Each product also outputs to PDF, TIFF, JPEG and PNG. “And we’ve just added the ability to export plain TXT or HTML out of your file."
"Papa Markz" refers to an effort to bundle the three “sons” into a product called OmniMarkz. The company also is working on Flight Check Express, a 64-bit app which will run on Mojave, to take the place of Flight Check, the company’s initial pre-flight app which, at 32 bits, cannot run on Mac OS 10:15 or higher. “We hope to be ready soon with Flight Check Express for the new M-1 chip.”
Doug then dove into each of the Markz brothers in more detail:
- IDMarkz (at 47:00). He took it step-by-step in exporting an InDesign file into Affinity Publisher without having to open the InDesign app.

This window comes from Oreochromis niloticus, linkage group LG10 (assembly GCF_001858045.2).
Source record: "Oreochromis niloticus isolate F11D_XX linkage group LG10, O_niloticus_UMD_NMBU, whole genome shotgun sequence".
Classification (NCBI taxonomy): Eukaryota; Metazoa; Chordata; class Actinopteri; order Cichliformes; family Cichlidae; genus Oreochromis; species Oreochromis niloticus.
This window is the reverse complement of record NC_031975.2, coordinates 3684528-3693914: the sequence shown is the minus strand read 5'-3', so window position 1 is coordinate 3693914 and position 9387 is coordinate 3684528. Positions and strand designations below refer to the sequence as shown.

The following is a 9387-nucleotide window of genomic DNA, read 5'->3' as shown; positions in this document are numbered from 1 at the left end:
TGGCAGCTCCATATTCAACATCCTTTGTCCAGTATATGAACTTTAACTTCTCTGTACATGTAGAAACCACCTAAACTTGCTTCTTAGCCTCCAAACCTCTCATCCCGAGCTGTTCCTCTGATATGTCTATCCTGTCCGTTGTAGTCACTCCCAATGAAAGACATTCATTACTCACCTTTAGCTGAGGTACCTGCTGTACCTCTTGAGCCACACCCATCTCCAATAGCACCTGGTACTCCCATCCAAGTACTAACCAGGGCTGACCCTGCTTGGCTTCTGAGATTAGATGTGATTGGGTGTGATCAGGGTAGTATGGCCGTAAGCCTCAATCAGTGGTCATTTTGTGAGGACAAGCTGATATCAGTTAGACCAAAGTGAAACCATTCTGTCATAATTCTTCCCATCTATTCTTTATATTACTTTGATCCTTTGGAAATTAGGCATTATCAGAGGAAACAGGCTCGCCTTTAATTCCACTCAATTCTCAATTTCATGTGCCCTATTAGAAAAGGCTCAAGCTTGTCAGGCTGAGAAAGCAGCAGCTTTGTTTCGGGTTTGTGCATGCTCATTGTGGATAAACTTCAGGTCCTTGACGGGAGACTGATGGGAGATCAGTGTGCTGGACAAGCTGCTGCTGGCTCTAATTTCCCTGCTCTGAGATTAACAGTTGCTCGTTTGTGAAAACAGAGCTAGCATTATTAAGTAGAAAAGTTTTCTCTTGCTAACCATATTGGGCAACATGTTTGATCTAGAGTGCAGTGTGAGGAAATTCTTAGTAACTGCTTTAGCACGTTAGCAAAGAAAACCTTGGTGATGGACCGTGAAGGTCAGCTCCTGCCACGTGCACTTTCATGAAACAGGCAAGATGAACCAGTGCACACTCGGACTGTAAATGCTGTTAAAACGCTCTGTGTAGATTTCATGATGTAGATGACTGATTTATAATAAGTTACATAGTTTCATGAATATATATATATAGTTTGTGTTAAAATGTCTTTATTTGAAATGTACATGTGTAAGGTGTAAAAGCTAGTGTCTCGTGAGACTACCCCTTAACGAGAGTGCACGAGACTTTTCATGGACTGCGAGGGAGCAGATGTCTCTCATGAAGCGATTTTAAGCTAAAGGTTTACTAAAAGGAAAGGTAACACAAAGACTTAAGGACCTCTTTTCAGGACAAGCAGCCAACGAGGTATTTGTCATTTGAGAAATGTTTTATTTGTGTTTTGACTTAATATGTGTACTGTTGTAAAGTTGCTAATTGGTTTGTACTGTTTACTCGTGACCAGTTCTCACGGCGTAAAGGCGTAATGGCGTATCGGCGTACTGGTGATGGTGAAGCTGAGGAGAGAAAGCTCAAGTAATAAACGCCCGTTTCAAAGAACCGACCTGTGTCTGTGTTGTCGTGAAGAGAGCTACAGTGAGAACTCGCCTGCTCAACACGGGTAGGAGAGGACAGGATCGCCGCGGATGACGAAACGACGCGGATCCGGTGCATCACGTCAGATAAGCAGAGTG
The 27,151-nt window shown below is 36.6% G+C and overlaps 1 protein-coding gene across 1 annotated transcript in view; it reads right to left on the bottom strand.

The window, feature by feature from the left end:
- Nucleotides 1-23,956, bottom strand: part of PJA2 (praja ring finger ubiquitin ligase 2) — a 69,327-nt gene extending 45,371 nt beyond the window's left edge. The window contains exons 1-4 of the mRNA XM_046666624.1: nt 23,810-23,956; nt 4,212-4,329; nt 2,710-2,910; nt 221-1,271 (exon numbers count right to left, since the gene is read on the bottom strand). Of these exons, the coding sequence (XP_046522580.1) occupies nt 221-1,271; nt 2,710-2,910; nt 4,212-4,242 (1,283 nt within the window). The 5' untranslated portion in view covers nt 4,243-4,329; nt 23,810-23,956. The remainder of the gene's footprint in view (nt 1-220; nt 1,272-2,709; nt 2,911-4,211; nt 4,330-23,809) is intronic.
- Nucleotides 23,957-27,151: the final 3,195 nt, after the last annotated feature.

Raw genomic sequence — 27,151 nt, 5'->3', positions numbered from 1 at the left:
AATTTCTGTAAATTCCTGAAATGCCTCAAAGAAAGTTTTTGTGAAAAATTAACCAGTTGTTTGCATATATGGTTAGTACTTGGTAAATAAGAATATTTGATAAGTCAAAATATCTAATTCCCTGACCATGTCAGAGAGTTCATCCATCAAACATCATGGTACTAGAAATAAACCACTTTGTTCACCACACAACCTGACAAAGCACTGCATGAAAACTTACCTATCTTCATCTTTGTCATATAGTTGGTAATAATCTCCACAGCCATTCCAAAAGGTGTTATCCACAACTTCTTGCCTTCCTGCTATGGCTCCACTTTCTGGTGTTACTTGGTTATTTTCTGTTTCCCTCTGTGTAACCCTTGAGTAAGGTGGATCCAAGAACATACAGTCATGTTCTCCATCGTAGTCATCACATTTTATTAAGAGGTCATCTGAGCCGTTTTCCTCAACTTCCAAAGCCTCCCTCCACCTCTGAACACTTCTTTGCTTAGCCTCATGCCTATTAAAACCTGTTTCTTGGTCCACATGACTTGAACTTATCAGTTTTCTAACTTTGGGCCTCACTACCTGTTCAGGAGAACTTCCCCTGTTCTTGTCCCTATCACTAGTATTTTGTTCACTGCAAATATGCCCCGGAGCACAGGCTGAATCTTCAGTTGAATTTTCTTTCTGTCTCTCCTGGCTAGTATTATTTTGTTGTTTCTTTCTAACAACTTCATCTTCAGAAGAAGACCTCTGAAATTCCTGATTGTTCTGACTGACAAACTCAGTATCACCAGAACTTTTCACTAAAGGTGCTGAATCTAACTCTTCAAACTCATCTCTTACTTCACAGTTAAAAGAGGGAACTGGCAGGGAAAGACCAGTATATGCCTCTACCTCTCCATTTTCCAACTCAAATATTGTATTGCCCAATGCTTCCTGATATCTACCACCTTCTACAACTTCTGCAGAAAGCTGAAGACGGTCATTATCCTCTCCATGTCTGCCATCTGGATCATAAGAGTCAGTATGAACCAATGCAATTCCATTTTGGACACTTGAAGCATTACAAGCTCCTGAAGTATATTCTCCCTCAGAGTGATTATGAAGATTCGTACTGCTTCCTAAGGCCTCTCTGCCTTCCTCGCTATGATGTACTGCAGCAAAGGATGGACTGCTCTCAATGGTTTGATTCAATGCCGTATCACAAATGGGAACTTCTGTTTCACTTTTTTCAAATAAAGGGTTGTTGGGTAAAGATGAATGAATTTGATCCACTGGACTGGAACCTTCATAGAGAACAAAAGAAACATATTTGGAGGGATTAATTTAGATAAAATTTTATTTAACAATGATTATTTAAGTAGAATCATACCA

- QXPMarkz (at 1:02:00). Likewise he showed how to convert a Quark file without the Quark app, and also how convert IDML back to Adobe CS 6. “It should also work back to CS 4, the first version where they implemented IDML. Keep in mind, however, for the newer Quark files and the newer InDesign files that if there are features that the old version of InDesign doesn’t support, they’re going to get skipped.”
- PDFMarkz (at 1:06:00). "We find people use this if they want to change a logo or a date on an ad or something else really small."
- OmniMarkz (at 1:08:10).
- Flight Check Express (at 1:10:00). The user gets a preview ("pretty cool") and clicking on an image it shows where it is in the document -- "helpful when you're troubleshooting." He went into considerable detail in covering the various reports that can be generated.